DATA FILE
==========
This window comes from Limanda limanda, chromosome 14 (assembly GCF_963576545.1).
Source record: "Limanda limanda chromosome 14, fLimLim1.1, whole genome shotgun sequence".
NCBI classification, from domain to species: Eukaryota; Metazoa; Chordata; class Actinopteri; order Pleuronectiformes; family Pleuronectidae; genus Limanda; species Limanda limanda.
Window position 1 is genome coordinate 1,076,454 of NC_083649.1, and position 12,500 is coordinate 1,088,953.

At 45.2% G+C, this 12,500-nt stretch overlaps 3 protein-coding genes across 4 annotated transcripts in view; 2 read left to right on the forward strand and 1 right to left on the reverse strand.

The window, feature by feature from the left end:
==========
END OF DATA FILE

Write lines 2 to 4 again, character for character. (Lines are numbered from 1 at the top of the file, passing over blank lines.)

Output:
Source record: "Limanda limanda chromosome 14, fLimLim1.1, whole genome shotgun sequence".
NCBI classification, from domain to species: Eukaryota; Metazoa; Chordata; class Actinopteri; order Pleuronectiformes; family Pleuronectidae; genus Limanda; species Limanda limanda.
Window position 1 is genome coordinate 1,076,454 of NC_083649.1, and position 12,500 is coordinate 1,088,953.